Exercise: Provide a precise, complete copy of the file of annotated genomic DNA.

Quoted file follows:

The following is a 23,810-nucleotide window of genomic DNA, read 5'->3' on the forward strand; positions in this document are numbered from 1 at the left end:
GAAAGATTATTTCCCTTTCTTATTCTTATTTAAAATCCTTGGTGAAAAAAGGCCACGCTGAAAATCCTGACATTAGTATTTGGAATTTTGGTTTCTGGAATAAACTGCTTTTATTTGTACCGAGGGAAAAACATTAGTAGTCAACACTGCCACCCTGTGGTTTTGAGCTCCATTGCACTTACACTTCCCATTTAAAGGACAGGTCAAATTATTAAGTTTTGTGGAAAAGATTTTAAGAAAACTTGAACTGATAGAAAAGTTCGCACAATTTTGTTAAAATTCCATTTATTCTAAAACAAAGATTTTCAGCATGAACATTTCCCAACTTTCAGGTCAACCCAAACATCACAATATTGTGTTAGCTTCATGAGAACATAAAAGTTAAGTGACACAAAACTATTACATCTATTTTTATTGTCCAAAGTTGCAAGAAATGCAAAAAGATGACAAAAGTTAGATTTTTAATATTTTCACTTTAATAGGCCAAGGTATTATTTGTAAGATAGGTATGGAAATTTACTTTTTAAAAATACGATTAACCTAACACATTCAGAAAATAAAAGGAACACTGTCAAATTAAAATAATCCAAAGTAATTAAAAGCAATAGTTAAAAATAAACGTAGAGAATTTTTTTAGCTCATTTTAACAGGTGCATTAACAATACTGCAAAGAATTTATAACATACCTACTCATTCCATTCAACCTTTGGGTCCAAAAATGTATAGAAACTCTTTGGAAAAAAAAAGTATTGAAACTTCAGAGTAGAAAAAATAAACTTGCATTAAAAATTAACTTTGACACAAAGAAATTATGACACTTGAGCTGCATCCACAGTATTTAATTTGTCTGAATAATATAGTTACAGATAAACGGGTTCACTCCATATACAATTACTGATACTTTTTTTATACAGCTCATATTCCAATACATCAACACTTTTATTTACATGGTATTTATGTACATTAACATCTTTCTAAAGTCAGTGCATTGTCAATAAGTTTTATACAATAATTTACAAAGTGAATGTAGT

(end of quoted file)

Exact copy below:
The following is a 23,810-nucleotide window of genomic DNA, read 5'->3' on the forward strand; positions in this document are numbered from 1 at the left end:
GAAAGATTATTTCCCTTTCTTATTCTTATTTAAAATCCTTGGTGAAAAAAGGCCACGCTGAAAATCCTGACATTAGTATTTGGAATTTTGGTTTCTGGAATAAACTGCTTTTATTTGTACCGAGGGAAAAACATTAGTAGTCAACACTGCCACCCTGTGGTTTTGAGCTCCATTGCACTTACACTTCCCATTTAAAGGACAGGTCAAATTATTAAGTTTTGTGGAAAAGATTTTAAGAAAACTTGAACTGATAGAAAAGTTCGCACAATTTTGTTAAAATTCCATTTATTCTAAAACAAAGATTTTCAGCATGAACATTTCCCAACTTTCAGGTCAACCCAAACATCACAATATTGTGTTAGCTTCATGAGAACATAAAAGTTAAGTGACACAAAACTATTACATCTATTTTTATTGTCCAAAGTTGCAAGAAATGCAAAAAGATGACAAAAGTTAGATTTTTAATATTTTCACTTTAATAGGCCAAGGTATTATTTGTAAGATAGGTATGGAAATTTACTTTTTAAAAATACGATTAACCTAACACATTCAGAAAATAAAAGGAACACTGTCAAATTAAAATAATCCAAAGTAATTAAAAGCAATAGTTAAAAATAAACGTAGAGAATTTTTTTAGCTCATTTTAACAGGTGCATTAACAATACTGCAAAGAATTTATAACATACCTACTCATTCCATTCAACCTTTGGGTCCAAAAATGTATAGAAACTCTTTGGAAAAAAAAAGTATTGAAACTTCAGAGTAGAAAAAATAAACTTGCATTAAAAATTAACTTTGACACAAAGAAATTATGACACTTGAGCTGCATCCACAGTATTTAATTTGTCTGAATAATATAGTTACAGATAAACGGGTTCACTCCATATACAATTACTGATACTTTTTTTATACAGCTCATATTCCAATACATCAACACTTTTATTTACATGGTATTTATGTACATTAACATCTTTCTAAAGTCAGTGCATTGTCAATAAGTTTTATACAATAATTTACAAAGTGAATGTAGT